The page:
A new Covid-19 vaccine has become the talk of the town, not just because of the vaccine’s effectiveness but because of its unique name.
The Cuban government recently introduced the three-shot Abdala vaccine, which has a reported efficacy of 92.28 per cent against the disease.
And although the vaccine is yet to get approval from the World Health Organization (WHO) so as to be exported and used outside Cuba, the subject has already gained popularity.
On social media, netizens had a mouthful to say.
“Finally, an alternative for Johnson & Johnson vaccine. It's Abdala & Abdala,” said @adham.
“I thought Abdala vaccine is only a meme,” tweeted @Sarah_Safian.
“We now have the Abdala vaccine from Cuba. We may also need an Eric vaccine,” said @EricBana.
What's in a name
But what many do not know is that the name Abdala has sentimental meaning for Cubans. According to a report by US-based CNN, Abdala is the name of a poem penned by Cuban revolutionary icon Jose Marti.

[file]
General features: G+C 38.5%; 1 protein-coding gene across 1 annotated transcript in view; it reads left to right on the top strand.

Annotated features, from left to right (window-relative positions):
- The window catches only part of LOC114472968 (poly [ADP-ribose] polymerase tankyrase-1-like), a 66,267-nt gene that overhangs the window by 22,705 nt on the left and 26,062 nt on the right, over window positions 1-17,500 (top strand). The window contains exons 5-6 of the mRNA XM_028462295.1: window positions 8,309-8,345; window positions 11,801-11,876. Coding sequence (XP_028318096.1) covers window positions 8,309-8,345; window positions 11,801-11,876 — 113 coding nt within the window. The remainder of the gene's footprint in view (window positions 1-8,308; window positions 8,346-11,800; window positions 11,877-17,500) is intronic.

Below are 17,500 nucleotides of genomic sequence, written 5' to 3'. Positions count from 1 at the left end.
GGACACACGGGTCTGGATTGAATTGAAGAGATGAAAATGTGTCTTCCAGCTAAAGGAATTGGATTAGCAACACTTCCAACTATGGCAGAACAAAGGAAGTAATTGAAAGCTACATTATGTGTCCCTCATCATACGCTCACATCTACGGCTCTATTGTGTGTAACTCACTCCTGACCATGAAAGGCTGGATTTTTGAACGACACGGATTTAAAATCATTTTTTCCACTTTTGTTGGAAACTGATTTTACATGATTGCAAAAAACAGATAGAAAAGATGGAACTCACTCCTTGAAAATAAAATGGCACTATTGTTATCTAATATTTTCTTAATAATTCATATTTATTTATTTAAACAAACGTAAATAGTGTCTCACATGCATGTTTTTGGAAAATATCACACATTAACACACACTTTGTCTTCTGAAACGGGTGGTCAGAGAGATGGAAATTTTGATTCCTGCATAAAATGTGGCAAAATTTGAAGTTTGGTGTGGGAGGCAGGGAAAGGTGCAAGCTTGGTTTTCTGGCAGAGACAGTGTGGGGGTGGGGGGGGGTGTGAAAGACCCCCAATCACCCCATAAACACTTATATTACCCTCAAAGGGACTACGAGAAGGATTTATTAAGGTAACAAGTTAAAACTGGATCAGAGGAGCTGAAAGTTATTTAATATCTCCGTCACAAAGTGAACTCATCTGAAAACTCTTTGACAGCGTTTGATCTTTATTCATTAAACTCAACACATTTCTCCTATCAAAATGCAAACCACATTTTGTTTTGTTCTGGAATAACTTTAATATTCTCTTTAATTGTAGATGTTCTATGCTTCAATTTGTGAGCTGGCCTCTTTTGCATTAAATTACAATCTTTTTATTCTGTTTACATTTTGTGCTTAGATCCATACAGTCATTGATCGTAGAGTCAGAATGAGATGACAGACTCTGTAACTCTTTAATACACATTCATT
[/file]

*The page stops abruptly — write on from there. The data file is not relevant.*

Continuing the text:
Biography.com describes Marti as a man who had great influence on the Cuban revolution. In 1895, he took part in the fight for Cuba's independence from Spain but unfortunately died on the battlefield.
He is also famous for his artistic talents in writing poems, including the dramatic "Abdala", in which he describes the liberation of an imaginary country.
The popular song “Guantanamera”, recorded by American musician Pete Seeger, is adapted from his poetry collection Versos Sencillos.
Like most revolutionaries fighting for the freedom of their countries, Marti had many run-ins with law enforcers, resulting in his arrest and deportation to Spain.
However, when the 10-year-war ended in 1898 he returned to Cuba. His desire was to fight for equal rights for the people of Cuba and prevent any one class or group from taking control of the country.
Martí is considered a national hero in Cuba and is honoured by a memorial statue in the Plaza de la Revolución in Havana as well as the international airport there that bears his name.